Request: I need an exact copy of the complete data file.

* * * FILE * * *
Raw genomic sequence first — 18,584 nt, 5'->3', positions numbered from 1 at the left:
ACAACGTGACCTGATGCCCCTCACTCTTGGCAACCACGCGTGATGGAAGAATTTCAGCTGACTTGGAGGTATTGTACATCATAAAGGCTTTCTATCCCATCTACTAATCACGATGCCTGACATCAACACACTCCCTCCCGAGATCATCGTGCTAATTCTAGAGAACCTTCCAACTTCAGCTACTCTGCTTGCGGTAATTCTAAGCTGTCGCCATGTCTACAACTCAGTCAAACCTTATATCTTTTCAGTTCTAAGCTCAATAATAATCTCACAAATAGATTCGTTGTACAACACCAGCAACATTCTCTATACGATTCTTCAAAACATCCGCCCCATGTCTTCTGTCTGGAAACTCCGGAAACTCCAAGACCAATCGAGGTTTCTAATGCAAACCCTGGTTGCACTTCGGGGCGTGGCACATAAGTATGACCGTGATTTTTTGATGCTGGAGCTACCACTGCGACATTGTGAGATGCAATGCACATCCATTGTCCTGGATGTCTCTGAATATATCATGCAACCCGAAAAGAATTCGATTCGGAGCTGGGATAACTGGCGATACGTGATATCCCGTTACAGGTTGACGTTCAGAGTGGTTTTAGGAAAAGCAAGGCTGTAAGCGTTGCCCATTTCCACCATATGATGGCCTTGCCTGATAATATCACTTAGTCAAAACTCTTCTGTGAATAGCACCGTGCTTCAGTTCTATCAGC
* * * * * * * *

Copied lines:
Raw genomic sequence first — 18,584 nt, 5'->3', positions numbered from 1 at the left:
ACAACGTGACCTGATGCCCCTCACTCTTGGCAACCACGCGTGATGGAAGAATTTCAGCTGACTTGGAGGTATTGTACATCATAAAGGCTTTCTATCCCATCTACTAATCACGATGCCTGACATCAACACACTCCCTCCCGAGATCATCGTGCTAATTCTAGAGAACCTTCCAACTTCAGCTACTCTGCTTGCGGTAATTCTAAGCTGTCGCCATGTCTACAACTCAGTCAAACCTTATATCTTTTCAGTTCTAAGCTCAATAATAATCTCACAAATAGATTCGTTGTACAACACCAGCAACATTCTCTATACGATTCTTCAAAACATCCGCCCCATGTCTTCTGTCTGGAAACTCCGGAAACTCCAAGACCAATCGAGGTTTCTAATGCAAACCCTGGTTGCACTTCGGGGCGTGGCACATAAGTATGACCGTGATTTTTTGATGCTGGAGCTACCACTGCGACATTGTGAGATGCAATGCACATCCATTGTCCTGGATGTCTCTGAATATATCATGCAACCCGAAAAGAATTCGATTCGGAGCTGGGATAACTGGCGATACGTGATATCCCGTTACAGGTTGACGTTCAGAGTGGTTTTAGGAAAAGCAAGGCTGTAAGCGTTGCCCATTTCCACCATATGATGGCCTTGCCTGATAATATCACTTAGTCAAAACTCTTCTGTGAATAGCACCGTGCTTCAGTTCTATCAGC